Replacing a Mason-Sullivan Clock Movement

July 21, 2019 2:32 am Published by Leave your thoughts

Replacing a Mason-Sullivan Clock Movement

Replacing a Mason-Sullivan Clock Movement only requires the most basic tools. A pair of needle nose pliers and both styles of screw drivers is usually all that is required for the swap out. The new clock movement will be the same movement you have now but brand new, so all fits the same as it did. Having a Mason and Sullivan clock movement puts the movement 40 years old. The company went out of business this long ago so it is time to swap it out. It worked night and day for 40 years with out too much complaint, the new one will do the same.

The disguise

The Mason and Sullivan company from MA USA built and sold countless clock movements and clock kits. So many they were able to convince the makers of these units to have there name stamped right on the movements. Not long after that they even had there own numbering system put in place instead of the makers numbering system.

The Availability

Although they are now out of business we can still replace the clock movement. The movements were not their own anyway and the movement producers are still in business for the most part. The German manufacturers are making the same movements as they did 40 years ago in other words. A new movement will last longer than even the very best overhaul by the best clock maker. The movement would be half the price of even a cleaning on the old unit and be brand new instead.

The Identification

The first step is to ignore any names on the clock movement and only pay attention to the numbers. Match the numbers on the ID page to see who made it. It may or may not have a M/S number on the back plate itself on the low right. If it is a M/S numbering system it would be followed by an X at the end of the number and you would go straight to the conversion chart. It will say something like 3325X or similar. This is if your clock movement has the Mason Sullivan number system only. As explained the exclusive M/S numbers were used only in the later years. Prior to this it would have the M/S name and the real makers numbering system. If you do not have an X in the number it is most likely a Hermle movement and you would need to go to that web page to match it up.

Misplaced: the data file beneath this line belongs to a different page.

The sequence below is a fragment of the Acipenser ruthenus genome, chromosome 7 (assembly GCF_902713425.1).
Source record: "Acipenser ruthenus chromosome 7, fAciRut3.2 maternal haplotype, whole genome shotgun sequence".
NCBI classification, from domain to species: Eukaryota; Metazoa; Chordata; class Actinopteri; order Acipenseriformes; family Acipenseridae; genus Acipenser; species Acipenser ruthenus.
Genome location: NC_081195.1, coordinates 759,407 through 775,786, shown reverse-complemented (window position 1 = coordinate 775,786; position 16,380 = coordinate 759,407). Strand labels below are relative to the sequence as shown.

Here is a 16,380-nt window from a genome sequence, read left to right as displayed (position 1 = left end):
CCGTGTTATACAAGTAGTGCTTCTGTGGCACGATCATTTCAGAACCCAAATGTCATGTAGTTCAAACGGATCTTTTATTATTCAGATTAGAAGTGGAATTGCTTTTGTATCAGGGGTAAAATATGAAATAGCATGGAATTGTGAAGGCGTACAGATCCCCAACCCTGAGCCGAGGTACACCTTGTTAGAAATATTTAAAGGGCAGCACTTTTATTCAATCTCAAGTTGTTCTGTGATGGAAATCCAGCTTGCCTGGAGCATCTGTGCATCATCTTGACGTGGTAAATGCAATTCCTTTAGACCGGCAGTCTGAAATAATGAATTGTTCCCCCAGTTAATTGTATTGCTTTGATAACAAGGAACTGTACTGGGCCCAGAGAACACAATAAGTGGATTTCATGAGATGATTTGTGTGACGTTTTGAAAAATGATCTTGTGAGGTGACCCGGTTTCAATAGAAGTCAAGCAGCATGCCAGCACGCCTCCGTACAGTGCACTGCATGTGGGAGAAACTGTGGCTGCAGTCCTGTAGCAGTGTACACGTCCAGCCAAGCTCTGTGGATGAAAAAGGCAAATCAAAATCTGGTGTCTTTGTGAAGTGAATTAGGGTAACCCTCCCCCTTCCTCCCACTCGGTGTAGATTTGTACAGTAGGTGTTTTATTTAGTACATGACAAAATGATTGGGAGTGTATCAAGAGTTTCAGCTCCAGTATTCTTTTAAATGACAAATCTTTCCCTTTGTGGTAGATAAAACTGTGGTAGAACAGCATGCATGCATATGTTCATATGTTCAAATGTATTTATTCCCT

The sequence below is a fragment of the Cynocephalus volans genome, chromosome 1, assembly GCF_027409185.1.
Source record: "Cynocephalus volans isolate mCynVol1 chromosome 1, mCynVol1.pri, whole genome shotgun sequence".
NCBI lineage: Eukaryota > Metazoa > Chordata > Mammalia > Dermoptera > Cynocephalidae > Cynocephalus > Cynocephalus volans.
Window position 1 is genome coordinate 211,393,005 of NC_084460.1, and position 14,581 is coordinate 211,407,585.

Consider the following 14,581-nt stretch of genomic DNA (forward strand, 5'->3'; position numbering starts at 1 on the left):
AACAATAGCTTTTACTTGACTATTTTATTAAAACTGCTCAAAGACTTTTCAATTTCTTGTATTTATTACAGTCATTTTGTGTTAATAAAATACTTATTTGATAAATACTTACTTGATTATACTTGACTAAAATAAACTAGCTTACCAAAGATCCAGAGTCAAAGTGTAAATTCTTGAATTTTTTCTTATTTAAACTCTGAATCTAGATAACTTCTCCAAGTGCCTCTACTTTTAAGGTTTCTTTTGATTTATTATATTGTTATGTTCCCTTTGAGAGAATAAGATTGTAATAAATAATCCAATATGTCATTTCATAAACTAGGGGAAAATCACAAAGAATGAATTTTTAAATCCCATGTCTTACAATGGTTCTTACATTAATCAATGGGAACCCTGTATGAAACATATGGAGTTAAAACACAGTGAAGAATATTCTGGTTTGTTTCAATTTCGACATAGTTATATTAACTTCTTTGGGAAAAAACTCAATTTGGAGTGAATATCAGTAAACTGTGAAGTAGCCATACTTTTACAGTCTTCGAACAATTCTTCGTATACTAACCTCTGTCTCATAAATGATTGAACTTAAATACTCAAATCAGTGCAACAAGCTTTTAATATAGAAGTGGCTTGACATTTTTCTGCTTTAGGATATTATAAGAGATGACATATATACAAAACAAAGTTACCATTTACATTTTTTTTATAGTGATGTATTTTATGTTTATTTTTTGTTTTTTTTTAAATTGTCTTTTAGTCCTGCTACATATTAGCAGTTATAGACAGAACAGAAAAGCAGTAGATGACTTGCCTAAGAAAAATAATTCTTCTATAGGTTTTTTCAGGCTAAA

The clock movement is most likely a Hermle movement in disguise. The new unit can ship the same business day if ordered early enough, comes oiled already. It will have its chains or cables and pulleys if its a floor clock movement, comes with instructions and support to install the unit.

The content of this website is copyright by Clockworks and written by James Stoudenmire

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